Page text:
Self Destruction In Chinua Achebe's Things Fall Apart

1528 Words 7 Pages
Steps on a Path of Self Destruction

Due to initially ingrained societal gender norms, men are often given the idea that masculinity is expressed through dominance, anger, violence, and the ability to provide, and that anything lying outside of that is unmasculine. This is especially relevant in Chinua Achebe’s novel Things Fall Apart - set around 1900 - for the character of Okonkwo. Okonkwo’s infatuation with his understanding of what a perfect man of high status should be became the central cause of his self-inflicted demise.
Okonkwo’s obsession with masculinity has significant effects on his relationships with others, as well his attitude toward them. The first incident of these effects is Okonkwo’s feelings toward his father Unoka. Okonkwo
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His violent and hostile tendencies are especially obvious when on two occasions he beats his wives during the Week of Peace. The first beating occurs when Okonkwo asks Nwoye’s mother if Ojiugo, who was away, asked her to feed her children and Nwoye’s mother lies and says yes. Okonkwo knew she was being dishonest and beat Ojiugo upon her return. He did not stop even as his other wives tried to remind him that it was the Week of Peace. Ezeani, the priest of Ani the earth goddess, met with Okonkwo and warned him that his harsh act during the sacred Week of Peace were offensive to Ani and could bring misfortune to the whole clan, On the second occasion, Okonkwo beat and nearly shot his wife despite Ezeani’s warning because she “killed” a banana tree. In reality she had only cut a few leaves off in order to wrap food, and Okonkwo was merely seeking a reason to lash out. Okonkwo’s obsession rears its head darkly again when he kills his adopted son Ikemefuna whom he had very much favored, more so that his own son. Ezeudu informs Okonkwo that Umuofia had resolved to kill Ikemefuna. He advises Okonkwo, “That boy calls you father. Do not bear a hand in his death” (57). Okonkwo ignores this and when the time comes for Ikemefuna to be taken out of Umuofia and killed by the party of elders, he kills his son himself. Okonkwo had not originally …show more content…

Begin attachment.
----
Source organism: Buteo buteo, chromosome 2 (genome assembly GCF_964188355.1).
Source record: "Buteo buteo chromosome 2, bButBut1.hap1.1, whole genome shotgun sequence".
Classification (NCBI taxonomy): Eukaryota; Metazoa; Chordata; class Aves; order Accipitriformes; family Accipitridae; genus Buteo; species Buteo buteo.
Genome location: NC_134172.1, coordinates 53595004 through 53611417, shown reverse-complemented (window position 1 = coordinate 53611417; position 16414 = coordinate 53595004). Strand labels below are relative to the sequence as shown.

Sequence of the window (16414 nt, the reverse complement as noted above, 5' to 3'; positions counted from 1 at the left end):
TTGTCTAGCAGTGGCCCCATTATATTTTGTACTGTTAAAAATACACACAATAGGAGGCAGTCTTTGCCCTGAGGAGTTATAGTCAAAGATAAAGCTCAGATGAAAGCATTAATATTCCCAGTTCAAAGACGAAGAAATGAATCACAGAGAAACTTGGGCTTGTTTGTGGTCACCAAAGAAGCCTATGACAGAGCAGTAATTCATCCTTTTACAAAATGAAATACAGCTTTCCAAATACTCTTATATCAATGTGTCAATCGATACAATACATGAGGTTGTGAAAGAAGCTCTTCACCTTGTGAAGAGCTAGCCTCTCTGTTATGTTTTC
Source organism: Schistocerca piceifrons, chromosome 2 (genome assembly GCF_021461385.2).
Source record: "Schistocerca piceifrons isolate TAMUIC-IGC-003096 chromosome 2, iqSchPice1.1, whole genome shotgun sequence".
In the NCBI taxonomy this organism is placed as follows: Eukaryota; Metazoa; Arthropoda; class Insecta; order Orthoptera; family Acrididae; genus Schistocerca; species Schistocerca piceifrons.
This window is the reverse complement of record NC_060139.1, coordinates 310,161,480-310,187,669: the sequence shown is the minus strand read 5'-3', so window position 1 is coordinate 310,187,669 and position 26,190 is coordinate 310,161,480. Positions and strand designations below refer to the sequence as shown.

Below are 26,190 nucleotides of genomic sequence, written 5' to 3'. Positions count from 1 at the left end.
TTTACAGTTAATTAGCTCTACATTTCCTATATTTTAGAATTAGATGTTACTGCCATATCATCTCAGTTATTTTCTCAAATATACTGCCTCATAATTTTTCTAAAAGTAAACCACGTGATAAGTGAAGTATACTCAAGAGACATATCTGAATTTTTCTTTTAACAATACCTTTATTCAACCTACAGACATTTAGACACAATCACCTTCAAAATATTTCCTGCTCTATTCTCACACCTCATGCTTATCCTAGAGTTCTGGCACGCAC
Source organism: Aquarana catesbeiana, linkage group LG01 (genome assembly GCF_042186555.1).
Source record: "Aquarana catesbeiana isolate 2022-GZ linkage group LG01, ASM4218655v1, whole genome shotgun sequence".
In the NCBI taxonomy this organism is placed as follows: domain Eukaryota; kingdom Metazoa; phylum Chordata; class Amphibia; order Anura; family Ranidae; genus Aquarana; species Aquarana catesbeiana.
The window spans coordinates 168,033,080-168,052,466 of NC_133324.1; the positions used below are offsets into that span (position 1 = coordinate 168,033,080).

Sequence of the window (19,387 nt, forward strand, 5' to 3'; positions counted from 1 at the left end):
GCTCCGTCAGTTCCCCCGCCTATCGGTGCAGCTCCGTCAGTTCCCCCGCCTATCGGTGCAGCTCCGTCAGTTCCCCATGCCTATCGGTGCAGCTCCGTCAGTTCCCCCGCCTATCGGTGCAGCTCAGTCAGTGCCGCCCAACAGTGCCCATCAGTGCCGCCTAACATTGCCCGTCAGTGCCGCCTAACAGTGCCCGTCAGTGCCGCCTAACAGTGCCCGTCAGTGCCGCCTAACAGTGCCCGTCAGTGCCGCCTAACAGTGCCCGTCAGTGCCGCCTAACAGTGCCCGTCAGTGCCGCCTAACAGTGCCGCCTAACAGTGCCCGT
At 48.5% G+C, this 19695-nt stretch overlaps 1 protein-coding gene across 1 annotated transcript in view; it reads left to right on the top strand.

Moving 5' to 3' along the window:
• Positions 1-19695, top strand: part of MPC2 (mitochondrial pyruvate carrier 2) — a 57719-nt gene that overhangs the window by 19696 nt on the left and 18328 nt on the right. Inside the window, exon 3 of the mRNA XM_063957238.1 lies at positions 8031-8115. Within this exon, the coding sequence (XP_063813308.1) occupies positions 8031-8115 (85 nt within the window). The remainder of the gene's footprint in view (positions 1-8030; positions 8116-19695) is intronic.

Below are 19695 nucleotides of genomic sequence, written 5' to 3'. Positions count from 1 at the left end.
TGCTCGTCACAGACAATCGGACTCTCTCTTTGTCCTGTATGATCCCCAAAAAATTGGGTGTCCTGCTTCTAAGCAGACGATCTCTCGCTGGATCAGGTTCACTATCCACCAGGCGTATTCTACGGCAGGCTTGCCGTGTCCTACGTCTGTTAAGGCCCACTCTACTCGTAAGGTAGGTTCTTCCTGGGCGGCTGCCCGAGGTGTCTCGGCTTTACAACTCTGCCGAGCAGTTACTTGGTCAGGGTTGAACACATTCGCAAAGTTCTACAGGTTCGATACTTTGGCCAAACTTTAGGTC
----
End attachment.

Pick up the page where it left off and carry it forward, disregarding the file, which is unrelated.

He heard the blow. The pot fell and broke in the sand. He heard Ikemefuna cry, “My father, they have killed me!” as he ran towards him. Dazed with fear, Okonkwo drew his machete and cut him down. He was afraid of being thought weak (61).
Okonkwo thought fear or weakness to be disgraceful and they became his inner demons, causing him to make thoughtless and reckless decisions that never seemed to benefit him at all, and if anything, they hurt him. Furthermore, he had no patience for those who set foot outside his boundaries of proper masculinity, which is why he was so quick to give up on his own clan. Okonkwo’s ideas of masculinity had a hand in the way that his perception of his clan changed over the course of the novel. Before the coming of the white men and before the book itself, Okonkwo had deep pride in his clan for their ruthlessness and fearlessness. Achebe describes Okonkwo’s reminiscence as he lays in bed contemplating vengeance on the white men for mistreating him in judicial custody, “He thought about wars in the past. The noblest, he thought, was the war against Isike. In those days, Okudo was still alive. Okudo sang a war song in a that no other man could. He was not a fighter, but his voice turned every man into a lion”

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